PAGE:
While the core values of the Olympic Games will always be sportsmanship and athleticism, long ago the International Olympic Committee recognized the potential for the Games to have a profoundly positive impact on host cities, and to foster positive change world-wide.
Even being shortlisted to host a bid can have a positive change in a country, forcing it to re-examine its own global image, instilling pride, and encouraging it to imagine ways to make things better.
The bid group that was attempting to secure the 2008 Games for Instanbul, Turkey, asked only to be shortlisted, because they could use that as an opportunity to rebuild their own crumbling sports infrastructure, and because they could benefit economically in tourism and trade just by being in the global spotlight for a little while.
In 1994 the IOC expanded their mandate to include the environment, and since then every bid has had to have an environmental component.
Standards have been set, met and exceeded progressively, but according to Ken Baker, the head of the sustainability committee of the Vancouver Whistler 2010 Olympic Bid Corporation, there will be an opportunity to go even further if the bid is successful. In fact, sustainability is the core theme of the Vancouver Whistler Olympic effort, and "its already being incorporated into the DNA of the bid, at every level, in every committee, its there," says Baker.
Whether youre part of the committee thats planning athlete housing, or the construction of new sports facilities, every component of the bid will have to take economic, environmental and social sustainability into consideration. That means coming up with innovative ways to reduce and eliminate negative impacts that the Games will have on sites being used, on the people who live there, and on future generations Montreal-ers are still paying for the "Big O" stadium for the 1976 Olympics, for example, and some people are already calling for its demolition.
While other countries bidding for the 2010 Games will also have environmental components, Baker believes that the sustainability message could be a competitive advantage for Vancouver and Whistler.
"Theres a good chance that other groups will focus on sustainability, but I just think we can do it better," says Baker, who recently returned from the World Conference on Sport and the Environment in Nagano, Japan.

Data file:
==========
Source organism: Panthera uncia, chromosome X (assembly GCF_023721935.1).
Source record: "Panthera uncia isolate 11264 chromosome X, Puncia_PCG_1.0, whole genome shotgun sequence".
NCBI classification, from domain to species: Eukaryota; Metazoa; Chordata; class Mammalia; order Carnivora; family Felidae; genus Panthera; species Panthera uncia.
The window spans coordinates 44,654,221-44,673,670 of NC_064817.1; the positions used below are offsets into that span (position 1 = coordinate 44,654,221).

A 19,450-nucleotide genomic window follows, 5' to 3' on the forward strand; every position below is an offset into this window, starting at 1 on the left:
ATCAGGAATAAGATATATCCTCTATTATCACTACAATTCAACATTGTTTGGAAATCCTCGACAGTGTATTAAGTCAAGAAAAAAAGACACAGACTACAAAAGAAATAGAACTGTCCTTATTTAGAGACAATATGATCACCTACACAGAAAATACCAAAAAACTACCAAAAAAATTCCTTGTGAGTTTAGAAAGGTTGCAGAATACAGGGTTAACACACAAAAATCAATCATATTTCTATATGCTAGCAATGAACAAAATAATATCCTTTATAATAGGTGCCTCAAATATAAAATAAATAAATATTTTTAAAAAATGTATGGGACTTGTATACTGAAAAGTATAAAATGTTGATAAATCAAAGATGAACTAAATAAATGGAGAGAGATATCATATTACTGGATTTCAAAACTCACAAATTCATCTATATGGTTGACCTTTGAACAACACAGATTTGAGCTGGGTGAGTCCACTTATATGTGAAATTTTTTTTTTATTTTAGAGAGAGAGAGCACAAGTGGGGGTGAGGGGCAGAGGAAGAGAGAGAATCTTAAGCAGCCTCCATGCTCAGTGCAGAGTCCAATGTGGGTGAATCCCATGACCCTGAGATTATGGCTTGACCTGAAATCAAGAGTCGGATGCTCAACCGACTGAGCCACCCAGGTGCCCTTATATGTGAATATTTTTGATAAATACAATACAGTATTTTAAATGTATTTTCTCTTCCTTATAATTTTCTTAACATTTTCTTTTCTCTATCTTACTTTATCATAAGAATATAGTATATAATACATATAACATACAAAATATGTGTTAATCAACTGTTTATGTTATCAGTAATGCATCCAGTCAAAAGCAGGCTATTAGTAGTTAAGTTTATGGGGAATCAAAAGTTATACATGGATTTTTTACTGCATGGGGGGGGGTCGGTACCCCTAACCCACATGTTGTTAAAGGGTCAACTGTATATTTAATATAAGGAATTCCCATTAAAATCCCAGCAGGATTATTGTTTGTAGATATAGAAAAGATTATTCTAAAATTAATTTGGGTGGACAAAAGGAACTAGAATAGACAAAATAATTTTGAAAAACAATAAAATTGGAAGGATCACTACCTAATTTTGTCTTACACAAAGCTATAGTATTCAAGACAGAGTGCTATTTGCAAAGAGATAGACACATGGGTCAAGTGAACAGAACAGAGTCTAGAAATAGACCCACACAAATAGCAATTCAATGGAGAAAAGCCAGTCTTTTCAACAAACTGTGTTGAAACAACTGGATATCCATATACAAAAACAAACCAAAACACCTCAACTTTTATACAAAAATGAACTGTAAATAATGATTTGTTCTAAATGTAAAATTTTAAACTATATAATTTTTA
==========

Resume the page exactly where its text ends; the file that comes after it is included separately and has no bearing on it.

"One of the things I took away from Nagano was that although the organizing group understands whats possible on the environmental front, theres always a struggle to make sustainability real.
"I think the so-called green technologies weve already developed, such as our wastewater treatment systems, our forestry technology, our Ballard Fuel Cell systems are some of the most advanced in the world," says Baker. "A sustainable Olympics is possible."
Past and future Olympics have embraced sustainable ideas, but all fall short of the standard that Vancouver and Whistler hope to set.
The 1994 Winter Olympics in Lillehammer, Norway, was the first Olympics to have an environmental component, "but it was added almost as an afterthought," says Baker, in the wake of the 1992 Earth Summit in Rio de Janeiro, Brazil.
"They definitely raised the level of understanding and awareness, and made advancements in the construction of facilities, energy efficiency, purchasing, transportation, and waste management."
The 1996 Summer Games in Atlanta, Georgia, also included sustainable initiatives, such as recycling, composting, and the use of clean fuel buses, and there was a central solar energy exhibit.
"They did not profess to be green, and green innovation wasnt a prominent feature of the bid," says Baker.
In 1998, Naganos Olympics included things like low-emission vehicles, recyclable uniforms, biodegradable dishes, and tree planting and habitat restoration around the mountains.